It is perhaps universally accepted that the Federal Open Market Committee (FOMC) is embarking on an interest rate hiking cycle in 2022, starting with the March 16 decision. The Federal Reserve (Fed) Chair Powell’s recent remarks to Congress confirm that expectation.
While there are potential negative outcomes with Russia that could change that course between now and then, we should all hope and expect that the world does not suffer those events and a hiking cycle beginning with a March 16 hike is a foregone conclusion.
However, in recent days, investors may have whiplash from watching yields fall as expectations of the pace of future hikes change dramatically. The market is now expecting the FOMC to hike rates approximately five to six times in 2022, in response to the strongest inflation readings that the U.S. has seen in decades. This is down from a mid-February expectation of 6 to7 hikes in 2022.
With all the volatility in markets and geopolitics, it’s important to remember that the core of the Fed’s dual mandate is what will drive policy. The FOMC is charged with promoting maximum employment while maintaining price stability. As the world reemerges from two years of COVID restrictions, taking stock of where we currently stand is important. The employment side of the equation has almost completely recovered to pre-COVID levels. Both U-3 and broader U-6 unemployment rates are consistent with 2018 and 2019 levels, and, more importantly, are consistent with (or perhaps even lower than) the Fed’s historical non-accelerating inflation rate of unemployment (NAIRU) estimates.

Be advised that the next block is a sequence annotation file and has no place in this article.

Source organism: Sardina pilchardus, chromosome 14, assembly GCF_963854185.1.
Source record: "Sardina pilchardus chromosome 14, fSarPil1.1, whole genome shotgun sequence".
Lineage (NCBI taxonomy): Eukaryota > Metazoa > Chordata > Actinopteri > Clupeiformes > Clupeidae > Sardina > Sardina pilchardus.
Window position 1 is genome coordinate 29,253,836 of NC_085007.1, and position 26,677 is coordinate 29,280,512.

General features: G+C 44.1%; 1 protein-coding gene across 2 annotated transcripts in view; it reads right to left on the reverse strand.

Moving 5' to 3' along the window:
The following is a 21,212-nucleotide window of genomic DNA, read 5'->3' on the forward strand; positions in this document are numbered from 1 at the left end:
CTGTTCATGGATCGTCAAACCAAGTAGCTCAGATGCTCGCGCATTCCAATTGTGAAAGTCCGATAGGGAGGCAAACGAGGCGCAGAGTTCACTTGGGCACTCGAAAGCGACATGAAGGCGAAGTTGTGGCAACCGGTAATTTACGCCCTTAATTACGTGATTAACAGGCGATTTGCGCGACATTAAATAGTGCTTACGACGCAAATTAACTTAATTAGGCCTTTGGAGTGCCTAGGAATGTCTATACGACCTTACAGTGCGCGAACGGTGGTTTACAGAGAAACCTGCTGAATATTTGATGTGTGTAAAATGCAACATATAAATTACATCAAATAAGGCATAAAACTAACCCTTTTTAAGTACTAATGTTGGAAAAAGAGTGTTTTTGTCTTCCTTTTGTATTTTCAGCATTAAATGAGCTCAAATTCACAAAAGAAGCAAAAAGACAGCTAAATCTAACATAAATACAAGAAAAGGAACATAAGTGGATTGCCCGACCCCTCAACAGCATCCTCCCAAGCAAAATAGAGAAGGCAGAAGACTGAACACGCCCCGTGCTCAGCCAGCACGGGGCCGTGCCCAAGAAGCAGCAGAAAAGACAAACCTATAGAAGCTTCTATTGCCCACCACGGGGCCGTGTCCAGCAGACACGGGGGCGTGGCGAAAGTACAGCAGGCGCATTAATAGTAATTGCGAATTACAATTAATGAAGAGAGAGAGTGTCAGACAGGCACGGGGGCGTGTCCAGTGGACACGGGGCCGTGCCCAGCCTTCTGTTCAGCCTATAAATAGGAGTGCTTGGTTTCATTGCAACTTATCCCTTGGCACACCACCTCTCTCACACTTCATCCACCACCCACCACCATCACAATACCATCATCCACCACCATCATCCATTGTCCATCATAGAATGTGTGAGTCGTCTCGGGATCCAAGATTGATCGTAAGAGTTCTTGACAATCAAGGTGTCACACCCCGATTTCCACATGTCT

What has changed relative to 2018 and 2019 is the inflation side of the picture. For the past decade plus, the FOMC has openly contemplated allowing inflation to run higher than its long-term 2% goal in the short-to-medium term, judging that deflation and a liquidity trap were greater risks. As we observe inflation readings far above target, the current debate is not around inflation versus deflation, but whether inflation will naturally moderate or require aggressive monetary policy action to correct.
So far, the monetary policy hawks are winning. The FOMC’s recent dovish argument that high inflation will be transitory appears to be misguided. As a result, markets are now expecting a more aggressive Fed than we have seen in some time, with inflation stubbornly forcing the FOMC’s hand. Many economists forecast slowing growth in the second half of 2022, and there is some risk that the FOMC will continue to hike rates, even in the face of declining growth rates.